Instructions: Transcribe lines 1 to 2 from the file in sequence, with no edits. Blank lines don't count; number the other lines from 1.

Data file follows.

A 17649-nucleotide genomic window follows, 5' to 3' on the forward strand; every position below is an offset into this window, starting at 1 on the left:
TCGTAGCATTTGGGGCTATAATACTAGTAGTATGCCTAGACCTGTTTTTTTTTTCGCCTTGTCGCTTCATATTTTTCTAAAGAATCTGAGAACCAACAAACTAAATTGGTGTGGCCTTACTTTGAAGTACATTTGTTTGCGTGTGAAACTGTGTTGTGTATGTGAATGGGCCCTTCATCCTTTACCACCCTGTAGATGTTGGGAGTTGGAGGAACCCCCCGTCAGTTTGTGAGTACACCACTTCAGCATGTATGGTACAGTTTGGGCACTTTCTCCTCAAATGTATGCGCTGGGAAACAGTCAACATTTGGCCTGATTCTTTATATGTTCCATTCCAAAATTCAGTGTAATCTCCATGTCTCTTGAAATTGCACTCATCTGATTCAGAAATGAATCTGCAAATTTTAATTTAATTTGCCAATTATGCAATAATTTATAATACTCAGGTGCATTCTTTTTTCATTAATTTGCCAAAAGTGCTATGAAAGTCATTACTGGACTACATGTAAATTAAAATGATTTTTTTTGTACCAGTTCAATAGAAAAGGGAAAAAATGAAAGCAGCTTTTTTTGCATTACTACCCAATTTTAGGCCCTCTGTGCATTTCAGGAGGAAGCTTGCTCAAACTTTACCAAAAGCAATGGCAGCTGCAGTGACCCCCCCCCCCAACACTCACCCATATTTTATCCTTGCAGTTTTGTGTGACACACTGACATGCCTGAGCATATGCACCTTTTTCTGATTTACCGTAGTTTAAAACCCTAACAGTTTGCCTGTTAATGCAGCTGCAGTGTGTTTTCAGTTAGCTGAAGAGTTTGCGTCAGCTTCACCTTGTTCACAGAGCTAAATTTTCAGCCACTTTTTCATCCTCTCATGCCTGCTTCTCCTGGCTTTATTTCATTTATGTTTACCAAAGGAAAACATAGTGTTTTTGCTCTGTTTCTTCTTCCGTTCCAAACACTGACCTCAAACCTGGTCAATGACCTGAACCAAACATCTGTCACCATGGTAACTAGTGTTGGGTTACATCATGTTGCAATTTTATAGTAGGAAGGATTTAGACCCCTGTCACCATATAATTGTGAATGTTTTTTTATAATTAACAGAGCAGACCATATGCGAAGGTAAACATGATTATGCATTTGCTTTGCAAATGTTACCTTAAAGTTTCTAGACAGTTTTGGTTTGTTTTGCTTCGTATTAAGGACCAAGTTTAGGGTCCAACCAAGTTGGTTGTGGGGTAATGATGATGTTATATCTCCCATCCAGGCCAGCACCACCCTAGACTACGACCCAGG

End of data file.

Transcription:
A 17649-nucleotide genomic window follows, 5' to 3' on the forward strand; every position below is an offset into this window, starting at 1 on the left:
TCGTAGCATTTGGGGCTATAATACTAGTAGTATGCCTAGACCTGTTTTTTTTTTCGCCTTGTCGCTTCATATTTTTCTAAAGAATCTGAGAACCAACAAACTAAATTGGTGTGGCCTTACTTTGAAGTACATTTGTTTGCGTGTGAAACTGTGTTGTGTATGTGAATGGGCCCTTCATCCTTTACCACCCTGTAGATGTTGGGAGTTGGAGGAACCCCCCGTCAGTTTGTGAGTACACCACTTCAGCATGTATGGTACAGTTTGGGCACTTTCTCCTCAAATGTATGCGCTGGGAAACAGTCAACATTTGGCCTGATTCTTTATATGTTCCATTCCAAAATTCAGTGTAATCTCCATGTCTCTTGAAATTGCACTCATCTGATTCAGAAATGAATCTGCAAATTTTAATTTAATTTGCCAATTATGCAATAATTTATAATACTCAGGTGCATTCTTTTTTCATTAATTTGCCAAAAGTGCTATGAAAGTCATTACTGGACTACATGTAAATTAAAATGATTTTTTTTGTACCAGTTCAATAGAAAAGGGAAAAAATGAAAGCAGCTTTTTTTGCATTACTACCCAATTTTAGGCCCTCTGTGCATTTCAGGAGGAAGCTTGCTCAAACTTTACCAAAAGCAATGGCAGCTGCAGTGACCCCCCCCCCCAACACTCACCCATATTTTATCCTTGCAGTTTTGTGTGACACACTGACATGCCTGAGCATATGCACCTTTTTCTGATTTACCGTAGTTTAAAACCCTAACAGTTTGCCTGTTAATGCAGCTGCAGTGTGTTTTCAGTTAGCTGAAGAGTTTGCGTCAGCTTCACCTTGTTCACAGAGCTAAATTTTCAGCCACTTTTTCATCCTCTCATGCCTGCTTCTCCTGGCTTTATTTCATTTATGTTTACCAAAGGAAAACATAGTGTTTTTGCTCTGTTTCTTCTTCCGTTCCAAACACTGACCTCAAACCTGGTCAATGACCTGAACCAAACATCTGTCACCATGGTAACTAGTGTTGGGTTACATCATGTTGCAATTTTATAGTAGGAAGGATTTAGACCCCTGTCACCATATAATTGTGAATGTTTTTTTATAATTAACAGAGCAGACCATATGCGAAGGTAAACATGATTATGCATTTGCTTTGCAAATGTTACCTTAAAGTTTCTAGACAGTTTTGGTTTGTTTTGCTTCGTATTAAGGACCAAGTTTAGGGTCCAACCAAGTTGGTTGTGGGGTAATGATGATGTTATATCTCCCATCCAGGCCAGCACCACCCTAGACTACGACCCAGG